There is a treasure-trove of old family photographs taken on the river, which I didn’t know about before my parents died. They were taken in the period 1930-1950s and in many cases we don’t know who took them, with what camera, or even who many of the people are. It’s amazing that they survived at all. Prints and negatives deteriorate in damp and hot conditions. The intense blue quality of some of the pictures however is the result of the way they were copied more recently. The originals are in the familiar faded black and white.
The Arnold family and friends, 1932 and 1933.
The only person still alive who appears in these photographs today (2020) is Noel Arnold, my step-brother, pictured below as a boy of two/three. Noel is now 89. The others are long laid to rest. My father took this picture (which is why he is not in it). I have been doing a lot of genealogical and historical research on the family and have recently met the grandsons of my Uncle Mervyn Drew Arnold who died in 1942. I did not know they existed and had never heard of them before. There is a complicated and very sad story about my uncle’s death, still partly to be unravelled. We need coroner’s reports to get any further. But that’s another story. My half-brother Noel put the names onto these photographs many years ago, based on what his mother, Amelda, told him.
Below: In this picture of a family gathering, possibly Uncle Cyril’s wedding day in 1933, my father is carrying his son Noel. His mother Augusta stands near him. My other step-brother John (who died tragically at the age of seventeen) is a baby in his mother’s arms. Other guests were unrecorded. Walter Arnold and Uncle Erm Arnold were my grandfather’s brothers. My grandfather Owen John died in 1932 before this photograph was taken. It was miraculous to obtain the family photographs above with the names of so many written in them.
RECORDS OF UNKNOWN HISTORIES
Photographs capture past time, we engage with lost places and moments. Among the thousands of photographs taken in the late nineteenth and early twentieth century, when photography first became possible for ordinary people, many of their subjects are and always will be unidentified. Archives around Australia are full of images taken in unknown places by unknown photographers. In the course of looking for images of the Hawkesbury River which could be used for a series of monochrome paintings, I came across these mysterious photos taken on the upper Hawkesbury at some unknown time. Who were these men? Who took the photos? The upper picture seems to have been taken in one of the many creeks along the river – from another boat. The lower one was probably taken from a high bank above the stream. I have tried to identify the sources, without any success. The wooden rowboats look almost exactly the same as the ones my family built.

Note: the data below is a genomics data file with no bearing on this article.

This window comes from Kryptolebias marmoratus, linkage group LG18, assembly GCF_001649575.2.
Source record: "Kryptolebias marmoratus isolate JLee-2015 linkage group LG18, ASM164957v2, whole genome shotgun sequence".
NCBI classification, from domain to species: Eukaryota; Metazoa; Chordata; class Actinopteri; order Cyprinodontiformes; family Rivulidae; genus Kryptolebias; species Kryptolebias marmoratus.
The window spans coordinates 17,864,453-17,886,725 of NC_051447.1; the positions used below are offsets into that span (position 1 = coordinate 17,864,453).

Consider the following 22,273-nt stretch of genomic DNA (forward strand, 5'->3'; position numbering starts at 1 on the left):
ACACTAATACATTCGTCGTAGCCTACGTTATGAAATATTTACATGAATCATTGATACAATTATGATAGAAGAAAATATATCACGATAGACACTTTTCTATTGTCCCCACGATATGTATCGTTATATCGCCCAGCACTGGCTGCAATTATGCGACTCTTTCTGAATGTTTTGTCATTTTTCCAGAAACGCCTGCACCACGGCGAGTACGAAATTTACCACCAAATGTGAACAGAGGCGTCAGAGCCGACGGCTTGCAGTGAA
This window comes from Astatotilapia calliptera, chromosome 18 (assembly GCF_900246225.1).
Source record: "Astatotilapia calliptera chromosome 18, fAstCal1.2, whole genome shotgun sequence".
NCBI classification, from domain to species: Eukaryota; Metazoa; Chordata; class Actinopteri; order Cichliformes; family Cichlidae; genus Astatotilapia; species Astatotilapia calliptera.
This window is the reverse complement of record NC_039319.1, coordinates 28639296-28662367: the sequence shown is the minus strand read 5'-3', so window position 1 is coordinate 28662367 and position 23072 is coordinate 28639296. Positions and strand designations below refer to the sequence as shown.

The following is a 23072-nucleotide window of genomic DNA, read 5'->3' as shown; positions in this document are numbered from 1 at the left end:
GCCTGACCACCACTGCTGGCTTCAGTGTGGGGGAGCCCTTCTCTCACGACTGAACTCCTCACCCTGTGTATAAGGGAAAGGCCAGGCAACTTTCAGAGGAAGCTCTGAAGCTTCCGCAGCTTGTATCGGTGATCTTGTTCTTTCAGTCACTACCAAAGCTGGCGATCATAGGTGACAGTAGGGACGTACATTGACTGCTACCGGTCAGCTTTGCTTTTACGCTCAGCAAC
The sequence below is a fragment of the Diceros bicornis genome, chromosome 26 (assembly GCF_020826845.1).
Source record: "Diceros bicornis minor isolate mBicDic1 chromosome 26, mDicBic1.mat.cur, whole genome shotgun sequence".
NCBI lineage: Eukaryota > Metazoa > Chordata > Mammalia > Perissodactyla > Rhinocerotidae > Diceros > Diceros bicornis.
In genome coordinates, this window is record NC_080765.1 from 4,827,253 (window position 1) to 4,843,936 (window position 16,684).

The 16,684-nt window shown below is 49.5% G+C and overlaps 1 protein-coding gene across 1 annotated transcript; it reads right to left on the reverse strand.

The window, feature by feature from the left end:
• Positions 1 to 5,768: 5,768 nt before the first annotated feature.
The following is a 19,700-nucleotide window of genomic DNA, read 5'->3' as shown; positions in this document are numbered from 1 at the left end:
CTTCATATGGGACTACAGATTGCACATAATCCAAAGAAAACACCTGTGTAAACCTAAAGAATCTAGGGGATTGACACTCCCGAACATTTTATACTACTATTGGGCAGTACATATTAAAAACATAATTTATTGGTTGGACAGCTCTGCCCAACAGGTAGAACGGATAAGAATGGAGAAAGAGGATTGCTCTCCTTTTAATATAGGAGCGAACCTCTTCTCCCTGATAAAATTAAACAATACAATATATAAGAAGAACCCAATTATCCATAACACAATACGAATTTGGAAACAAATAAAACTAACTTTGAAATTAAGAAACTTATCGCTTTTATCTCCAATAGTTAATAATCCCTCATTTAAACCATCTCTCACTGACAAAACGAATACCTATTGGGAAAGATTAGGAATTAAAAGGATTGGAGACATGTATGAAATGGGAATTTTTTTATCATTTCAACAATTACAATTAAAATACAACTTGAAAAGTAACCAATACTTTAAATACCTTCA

PUBLISHED BOOKS OF PHOTOGRAPHS: There are a number of histories and photographic records of the Hawkesbury River. Most of them are about the Upper Hawkesbury where many settlers occupied the land quite densely, growing crops, raising chickens and other animals. This is the area Kate Grenville’s book, and the subsequent movie, The Secret River, refers to. The Lower Hawkesbury is much less well recorded. However there is one excellent book of photographs: Axel and Roslyn Poignant’s collection of photographs taken on the Hawkesbury River Postman in 1950. Every one of these photographs reminds me of my early life when we lived on the river more or less full-time. In 1951 I was 6. I knew a few of the people in the photos, although I can’t recall most of their names. Our house appears in the far distance in just one of them.
The most amazing thing is how little the environment has changed. My grandfather, father and two uncles purchased the land in 1923 and they were among the first whites living on that part of the river. The area had been very densely populated by indigenous people who left their traces behind in oystershell middens many metres high. By the middle of the nineteenth century most seem to have succumbed to the horrors of the early frontier years, although some descendants still live nearby on Marra Marra Creek.
I am working on an experimental project, a book of bricolage where I will publish family photographs and notes, short stories and prose extracts, some poems and drawings.
FLUVIAL: A HAWKESBURY LIFE will be a memorial volume, a mixture of celebration and nostalgia for a 100 year long family history, created with an awareness of how fragile our tenancy of this beautiful place is, as climate change eats away at the foreshore and families are pulled apart by the forces of unstoppable transformation.
Mangrove Creek 1951: a Day with the Hawkesbury River Postman